Beyond symbolic sanctions, like withdrawing its ambassador, it is not clear what Turkey can do. France is its fifth biggest trade partner but economic sanctions are impossible because of the free-trade agreement Turkey has with the EU.

However political and diplomatic relations will remain frozen for some time, especially if Mr Sarkozy is re-elected later this year, and that cannot help Turkey's already faltering candidacy for EU membership.

Earlier, the Turkish foreign ministry warned that Turkey planned to respond with unspecified measures against France.

It appeared to tie the bill to France's forthcoming elections.

"It is further unfortunate that the historical... relations between the Republic of Turkey and France have been sacrificed to considerations of political agenda,'' the ministry said.

An estimated 500,000 ethnic Armenians live in the country.

Correspondents say the French bill threatens to cause a serious rift between France and Turkey, who are Nato allies.

The Turkish government argues that judging what happened in eastern Turkey in 1915-16 should be left to historians, and that the new French law will restrict freedom of speech.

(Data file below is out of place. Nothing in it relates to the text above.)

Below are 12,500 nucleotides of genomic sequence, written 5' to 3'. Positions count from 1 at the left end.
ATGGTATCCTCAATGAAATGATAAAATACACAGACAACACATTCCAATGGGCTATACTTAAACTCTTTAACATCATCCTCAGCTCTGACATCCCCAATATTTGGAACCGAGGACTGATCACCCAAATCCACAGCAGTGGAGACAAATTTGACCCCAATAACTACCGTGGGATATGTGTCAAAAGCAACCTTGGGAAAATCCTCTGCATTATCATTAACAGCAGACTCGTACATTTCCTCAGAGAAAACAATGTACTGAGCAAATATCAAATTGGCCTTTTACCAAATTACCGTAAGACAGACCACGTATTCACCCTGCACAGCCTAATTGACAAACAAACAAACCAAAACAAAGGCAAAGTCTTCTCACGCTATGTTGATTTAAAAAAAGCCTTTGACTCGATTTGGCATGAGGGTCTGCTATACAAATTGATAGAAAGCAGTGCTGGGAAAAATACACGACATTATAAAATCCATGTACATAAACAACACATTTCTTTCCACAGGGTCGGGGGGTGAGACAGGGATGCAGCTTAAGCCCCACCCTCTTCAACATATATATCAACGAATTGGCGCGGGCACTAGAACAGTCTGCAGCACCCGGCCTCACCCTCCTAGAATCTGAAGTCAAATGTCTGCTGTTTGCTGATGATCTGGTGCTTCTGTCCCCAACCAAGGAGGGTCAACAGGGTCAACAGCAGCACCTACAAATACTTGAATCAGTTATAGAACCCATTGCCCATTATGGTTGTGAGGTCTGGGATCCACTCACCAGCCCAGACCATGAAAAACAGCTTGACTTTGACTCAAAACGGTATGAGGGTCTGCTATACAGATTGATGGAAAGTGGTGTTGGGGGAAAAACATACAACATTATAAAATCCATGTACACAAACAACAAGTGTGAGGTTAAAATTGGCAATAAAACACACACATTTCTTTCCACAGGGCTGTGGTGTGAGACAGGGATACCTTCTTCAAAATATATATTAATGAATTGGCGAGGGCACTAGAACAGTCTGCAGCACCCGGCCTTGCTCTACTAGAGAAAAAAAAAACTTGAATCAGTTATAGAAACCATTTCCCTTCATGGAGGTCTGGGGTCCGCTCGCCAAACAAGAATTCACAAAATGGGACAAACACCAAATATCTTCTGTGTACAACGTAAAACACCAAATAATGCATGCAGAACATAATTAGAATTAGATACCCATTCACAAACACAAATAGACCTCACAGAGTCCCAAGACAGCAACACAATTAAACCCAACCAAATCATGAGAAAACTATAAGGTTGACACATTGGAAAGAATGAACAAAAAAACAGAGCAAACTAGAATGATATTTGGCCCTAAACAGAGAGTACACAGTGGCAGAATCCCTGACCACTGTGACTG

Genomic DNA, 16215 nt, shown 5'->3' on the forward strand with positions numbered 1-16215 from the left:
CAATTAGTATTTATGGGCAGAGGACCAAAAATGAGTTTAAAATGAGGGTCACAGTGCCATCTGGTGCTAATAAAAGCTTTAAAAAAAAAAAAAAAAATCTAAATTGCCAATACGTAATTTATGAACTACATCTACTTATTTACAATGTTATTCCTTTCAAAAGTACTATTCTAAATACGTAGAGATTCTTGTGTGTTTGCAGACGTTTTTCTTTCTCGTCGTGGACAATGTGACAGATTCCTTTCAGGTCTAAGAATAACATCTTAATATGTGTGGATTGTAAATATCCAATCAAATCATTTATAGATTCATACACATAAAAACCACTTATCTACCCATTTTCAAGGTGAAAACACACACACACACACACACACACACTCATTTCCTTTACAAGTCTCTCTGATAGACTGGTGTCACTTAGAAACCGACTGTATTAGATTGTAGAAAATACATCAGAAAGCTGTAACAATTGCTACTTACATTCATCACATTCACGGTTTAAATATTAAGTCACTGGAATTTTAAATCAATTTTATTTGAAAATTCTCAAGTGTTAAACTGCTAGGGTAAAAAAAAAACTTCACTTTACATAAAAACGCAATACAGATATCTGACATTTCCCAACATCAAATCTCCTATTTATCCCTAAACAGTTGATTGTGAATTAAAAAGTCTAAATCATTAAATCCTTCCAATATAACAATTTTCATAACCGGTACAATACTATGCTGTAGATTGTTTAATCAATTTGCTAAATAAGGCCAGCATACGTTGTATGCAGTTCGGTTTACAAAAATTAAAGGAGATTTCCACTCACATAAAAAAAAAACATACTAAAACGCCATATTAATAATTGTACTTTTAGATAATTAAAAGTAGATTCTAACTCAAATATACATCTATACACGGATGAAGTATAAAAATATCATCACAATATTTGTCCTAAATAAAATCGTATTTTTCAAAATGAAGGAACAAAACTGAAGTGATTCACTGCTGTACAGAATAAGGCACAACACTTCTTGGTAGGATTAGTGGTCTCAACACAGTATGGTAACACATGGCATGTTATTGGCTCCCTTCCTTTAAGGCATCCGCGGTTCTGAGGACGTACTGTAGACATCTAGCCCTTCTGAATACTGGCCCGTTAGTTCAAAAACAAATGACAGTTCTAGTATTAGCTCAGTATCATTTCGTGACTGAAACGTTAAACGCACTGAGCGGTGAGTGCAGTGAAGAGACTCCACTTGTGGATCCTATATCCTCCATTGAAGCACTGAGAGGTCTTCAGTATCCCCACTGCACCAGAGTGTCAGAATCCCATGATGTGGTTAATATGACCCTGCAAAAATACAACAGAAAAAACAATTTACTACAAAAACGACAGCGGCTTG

France has already recognised the killings as a genocide but the new bill means anyone denying it faces a year in jail and a fine of 45,000 euros ($57,000).

The killings are regarded as the seminal event of modern Armenian history, a tragic bond uniting one of the world's most dispersed peoples.

Among the other states which formally recognise them as genocide are Argentina, Belgium, Canada, France, Italy, Russia and Uruguay, but the UK, US, Israel and others use different terminology.

Armenia has described Monday's vote - by 127 votes to 86 - as "historic".

"This day will be written in gold not only in the history of friendship between the Armenian and French peoples, but also in the annals of the history of the protection of human rights," said Minister of Foreign Affairs Edward Nalbandian.